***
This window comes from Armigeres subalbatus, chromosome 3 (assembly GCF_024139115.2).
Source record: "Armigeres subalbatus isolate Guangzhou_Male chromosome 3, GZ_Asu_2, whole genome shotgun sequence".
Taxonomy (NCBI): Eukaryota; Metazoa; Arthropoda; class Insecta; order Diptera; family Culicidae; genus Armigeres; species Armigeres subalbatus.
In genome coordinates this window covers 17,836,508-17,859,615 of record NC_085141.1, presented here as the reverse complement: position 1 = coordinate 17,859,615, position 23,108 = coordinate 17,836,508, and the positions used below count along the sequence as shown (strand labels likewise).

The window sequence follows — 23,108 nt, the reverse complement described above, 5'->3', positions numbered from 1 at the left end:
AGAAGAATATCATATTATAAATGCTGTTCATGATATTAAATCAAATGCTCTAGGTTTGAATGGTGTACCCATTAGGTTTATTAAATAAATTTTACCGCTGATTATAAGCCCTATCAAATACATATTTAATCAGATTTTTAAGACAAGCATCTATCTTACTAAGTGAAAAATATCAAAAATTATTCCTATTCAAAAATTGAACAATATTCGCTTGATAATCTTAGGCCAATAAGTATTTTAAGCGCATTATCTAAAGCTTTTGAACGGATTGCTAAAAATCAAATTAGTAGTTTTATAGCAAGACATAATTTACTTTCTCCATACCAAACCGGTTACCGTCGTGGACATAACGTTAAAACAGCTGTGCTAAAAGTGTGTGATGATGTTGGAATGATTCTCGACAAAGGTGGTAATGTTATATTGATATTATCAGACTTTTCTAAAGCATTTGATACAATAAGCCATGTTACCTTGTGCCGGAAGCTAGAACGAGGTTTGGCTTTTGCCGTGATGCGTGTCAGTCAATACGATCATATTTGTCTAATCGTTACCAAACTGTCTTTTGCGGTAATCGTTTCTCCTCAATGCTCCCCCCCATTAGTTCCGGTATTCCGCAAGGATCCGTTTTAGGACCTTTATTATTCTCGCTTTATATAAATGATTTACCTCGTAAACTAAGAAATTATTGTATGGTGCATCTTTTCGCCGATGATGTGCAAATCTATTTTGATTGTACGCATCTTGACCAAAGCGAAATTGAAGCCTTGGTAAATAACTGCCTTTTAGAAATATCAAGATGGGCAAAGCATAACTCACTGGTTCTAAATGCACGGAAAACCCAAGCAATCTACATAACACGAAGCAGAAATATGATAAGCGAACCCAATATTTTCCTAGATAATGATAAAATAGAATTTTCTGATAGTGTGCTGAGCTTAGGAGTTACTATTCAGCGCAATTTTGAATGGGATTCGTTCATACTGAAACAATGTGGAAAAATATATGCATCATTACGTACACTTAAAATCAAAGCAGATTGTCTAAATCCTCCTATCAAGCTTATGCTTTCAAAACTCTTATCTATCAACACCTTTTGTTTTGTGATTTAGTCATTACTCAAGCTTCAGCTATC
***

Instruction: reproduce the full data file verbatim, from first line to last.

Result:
This window comes from Armigeres subalbatus, chromosome 3 (assembly GCF_024139115.2).
Source record: "Armigeres subalbatus isolate Guangzhou_Male chromosome 3, GZ_Asu_2, whole genome shotgun sequence".
Taxonomy (NCBI): Eukaryota; Metazoa; Arthropoda; class Insecta; order Diptera; family Culicidae; genus Armigeres; species Armigeres subalbatus.
In genome coordinates this window covers 17,836,508-17,859,615 of record NC_085141.1, presented here as the reverse complement: position 1 = coordinate 17,859,615, position 23,108 = coordinate 17,836,508, and the positions used below count along the sequence as shown (strand labels likewise).

The window sequence follows — 23,108 nt, the reverse complement described above, 5'->3', positions numbered from 1 at the left end:
AGAAGAATATCATATTATAAATGCTGTTCATGATATTAAATCAAATGCTCTAGGTTTGAATGGTGTACCCATTAGGTTTATTAAATAAATTTTACCGCTGATTATAAGCCCTATCAAATACATATTTAATCAGATTTTTAAGACAAGCATCTATCTTACTAAGTGAAAAATATCAAAAATTATTCCTATTCAAAAATTGAACAATATTCGCTTGATAATCTTAGGCCAATAAGTATTTTAAGCGCATTATCTAAAGCTTTTGAACGGATTGCTAAAAATCAAATTAGTAGTTTTATAGCAAGACATAATTTACTTTCTCCATACCAAACCGGTTACCGTCGTGGACATAACGTTAAAACAGCTGTGCTAAAAGTGTGTGATGATGTTGGAATGATTCTCGACAAAGGTGGTAATGTTATATTGATATTATCAGACTTTTCTAAAGCATTTGATACAATAAGCCATGTTACCTTGTGCCGGAAGCTAGAACGAGGTTTGGCTTTTGCCGTGATGCGTGTCAGTCAATACGATCATATTTGTCTAATCGTTACCAAACTGTCTTTTGCGGTAATCGTTTCTCCTCAATGCTCCCCCCCATTAGTTCCGGTATTCCGCAAGGATCCGTTTTAGGACCTTTATTATTCTCGCTTTATATAAATGATTTACCTCGTAAACTAAGAAATTATTGTATGGTGCATCTTTTCGCCGATGATGTGCAAATCTATTTTGATTGTACGCATCTTGACCAAAGCGAAATTGAAGCCTTGGTAAATAACTGCCTTTTAGAAATATCAAGATGGGCAAAGCATAACTCACTGGTTCTAAATGCACGGAAAACCCAAGCAATCTACATAACACGAAGCAGAAATATGATAAGCGAACCCAATATTTTCCTAGATAATGATAAAATAGAATTTTCTGATAGTGTGCTGAGCTTAGGAGTTACTATTCAGCGCAATTTTGAATGGGATTCGTTCATACTGAAACAATGTGGAAAAATATATGCATCATTACGTACACTTAAAATCAAAGCAGATTGTCTAAATCCTCCTATCAAGCTTATGCTTTCAAAACTCTTATCTATCAACACCTTTTGTTTTGTGATTTAGTCATTACTCAAGCTTCAGCTATC